Later in the same hearing, Senator Mike Lee (R-UT) raised the marijuana issue from a different vantage. After a long exegesis on the meaning of federalism, Senator Lee asked if the DOJ’s deferral policy created a constitutional Balance-of-Powers problem because the executive branch was declining to enforce laws expressly adopted by the legislative branch? Senator Sessions responded with a telling answer:
LEE: . . . ARE THERE SEPARATION OF POWERS CONCERNS ARISING OUT OF THE DEPARTMENT OF JUSTICE'S CURRENT APPROACH TO STATE MARIJUANA LAWS?
SESSIONS: WELL, I THINK ONE OBVIOUS CONCERN IS THAT THE UNITED STATES CONGRESS HAS MADE THE POSSESSION OF MARIJUANA IN EVERY STATE AND DISTRIBUTION OF IT AN ILLEGAL ACT. SO IF WE NEED TO -- IF THAT'S SOMETHING THAT’S NOT DESIRED ANY LONGER, CONGRESS SHOULD PASS A LAW TO CHANGE THE RULE. IT IS NOT SO MUCH THE ATTORNEY GENERAL'S JOB TO DECIDE WHAT LAWS TO ENFORCE. WE SHOULD DO OUR JOB AND ENFORCE LAWS EFFECTIVELY AS WE ARE ABLE.
A reasonable conclusion with the state of affairs to date is that Attorney General Sessions will do what President Trump tells him to do. Mr. Trump in the past has indicated that he is in favor of legalizing medical marijuana, but not recreational marijuana. Of course, as America already has seen, Mr. Trump’s presidential pronouncements can be somewhat mercurial, and certainly subject to change.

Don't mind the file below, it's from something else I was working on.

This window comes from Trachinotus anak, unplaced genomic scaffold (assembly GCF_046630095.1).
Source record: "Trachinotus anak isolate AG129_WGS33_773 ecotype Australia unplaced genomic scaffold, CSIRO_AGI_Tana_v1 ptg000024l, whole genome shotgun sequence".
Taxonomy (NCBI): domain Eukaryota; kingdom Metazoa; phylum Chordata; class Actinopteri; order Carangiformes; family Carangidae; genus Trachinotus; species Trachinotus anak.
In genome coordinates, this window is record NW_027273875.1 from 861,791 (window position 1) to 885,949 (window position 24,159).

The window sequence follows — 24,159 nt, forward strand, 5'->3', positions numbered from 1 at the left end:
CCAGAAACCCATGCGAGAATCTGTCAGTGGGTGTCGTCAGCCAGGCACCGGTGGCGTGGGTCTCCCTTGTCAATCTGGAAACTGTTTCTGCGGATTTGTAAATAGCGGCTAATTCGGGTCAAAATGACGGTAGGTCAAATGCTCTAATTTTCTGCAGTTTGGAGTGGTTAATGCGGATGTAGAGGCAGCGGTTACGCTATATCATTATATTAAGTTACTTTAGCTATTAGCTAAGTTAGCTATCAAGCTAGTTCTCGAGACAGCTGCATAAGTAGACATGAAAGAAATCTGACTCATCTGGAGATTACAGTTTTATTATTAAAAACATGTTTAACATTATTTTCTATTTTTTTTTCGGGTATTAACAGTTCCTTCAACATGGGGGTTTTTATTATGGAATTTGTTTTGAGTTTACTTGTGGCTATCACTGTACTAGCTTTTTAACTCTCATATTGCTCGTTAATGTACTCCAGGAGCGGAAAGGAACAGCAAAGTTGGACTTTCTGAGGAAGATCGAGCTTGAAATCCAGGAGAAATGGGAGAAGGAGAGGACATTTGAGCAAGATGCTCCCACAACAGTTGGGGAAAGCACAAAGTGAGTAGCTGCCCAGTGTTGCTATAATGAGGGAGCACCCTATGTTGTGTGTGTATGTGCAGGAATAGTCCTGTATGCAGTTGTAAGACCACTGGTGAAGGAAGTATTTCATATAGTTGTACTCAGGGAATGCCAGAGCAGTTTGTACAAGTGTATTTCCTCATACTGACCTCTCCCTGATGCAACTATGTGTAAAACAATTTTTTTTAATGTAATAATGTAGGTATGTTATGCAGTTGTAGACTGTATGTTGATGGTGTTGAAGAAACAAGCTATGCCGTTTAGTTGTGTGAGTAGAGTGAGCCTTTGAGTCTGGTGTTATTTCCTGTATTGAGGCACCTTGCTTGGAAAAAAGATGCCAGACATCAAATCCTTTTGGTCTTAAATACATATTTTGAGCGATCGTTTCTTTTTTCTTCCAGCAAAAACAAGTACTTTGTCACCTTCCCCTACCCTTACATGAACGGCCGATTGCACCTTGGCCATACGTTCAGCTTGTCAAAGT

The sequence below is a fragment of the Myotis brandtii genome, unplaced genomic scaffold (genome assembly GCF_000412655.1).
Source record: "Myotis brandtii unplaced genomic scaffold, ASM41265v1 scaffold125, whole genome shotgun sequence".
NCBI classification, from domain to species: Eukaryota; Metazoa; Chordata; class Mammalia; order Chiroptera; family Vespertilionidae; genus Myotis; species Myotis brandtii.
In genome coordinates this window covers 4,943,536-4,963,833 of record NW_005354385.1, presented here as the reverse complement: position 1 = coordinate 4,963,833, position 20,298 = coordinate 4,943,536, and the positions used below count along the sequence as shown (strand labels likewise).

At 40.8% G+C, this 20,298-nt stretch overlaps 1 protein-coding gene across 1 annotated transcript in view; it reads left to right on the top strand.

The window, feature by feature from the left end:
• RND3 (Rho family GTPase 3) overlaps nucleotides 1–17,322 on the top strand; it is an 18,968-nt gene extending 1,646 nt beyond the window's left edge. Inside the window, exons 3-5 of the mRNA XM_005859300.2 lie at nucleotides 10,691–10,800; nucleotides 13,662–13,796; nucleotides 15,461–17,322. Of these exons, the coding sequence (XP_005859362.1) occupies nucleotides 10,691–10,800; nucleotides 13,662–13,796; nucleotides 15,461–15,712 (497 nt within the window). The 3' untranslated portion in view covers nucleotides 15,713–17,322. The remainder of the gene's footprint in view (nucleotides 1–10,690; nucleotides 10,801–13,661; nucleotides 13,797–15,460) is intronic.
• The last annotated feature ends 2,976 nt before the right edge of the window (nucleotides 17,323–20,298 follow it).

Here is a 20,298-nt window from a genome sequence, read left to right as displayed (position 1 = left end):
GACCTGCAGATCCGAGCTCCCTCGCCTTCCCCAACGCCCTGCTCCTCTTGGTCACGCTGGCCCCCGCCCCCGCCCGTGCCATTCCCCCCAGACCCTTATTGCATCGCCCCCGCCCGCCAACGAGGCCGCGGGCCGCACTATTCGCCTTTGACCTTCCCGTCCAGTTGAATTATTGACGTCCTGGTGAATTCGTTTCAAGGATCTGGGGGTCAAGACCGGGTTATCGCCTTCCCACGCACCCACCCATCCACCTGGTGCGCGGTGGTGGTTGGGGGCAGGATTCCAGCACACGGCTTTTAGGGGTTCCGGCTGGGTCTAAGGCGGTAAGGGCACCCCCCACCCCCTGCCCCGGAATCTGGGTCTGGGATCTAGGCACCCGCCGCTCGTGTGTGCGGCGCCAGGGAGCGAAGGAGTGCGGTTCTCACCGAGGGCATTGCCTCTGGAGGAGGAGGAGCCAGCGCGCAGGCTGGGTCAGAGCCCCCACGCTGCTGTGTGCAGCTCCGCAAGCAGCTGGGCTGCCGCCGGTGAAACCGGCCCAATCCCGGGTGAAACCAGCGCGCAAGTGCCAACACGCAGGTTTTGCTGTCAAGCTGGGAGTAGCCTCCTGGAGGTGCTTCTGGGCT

Consequently, the future of CBD oil products in America, like marijuana products generally, remains unclear. Many cannabis industry members and advocates are taking solace in the fact that Senator Sessions did not vow to abandon current DOJ policies and vigorously prosecute existing federal laws criminalizing cannabis. However, objective observers believe it’s just too early to tell. Ultimately, American consumers of CBD oil and other cannabis products, including medical and recreational marijuana, must await the decision of President Trump – something that is nothing if not unpredictable.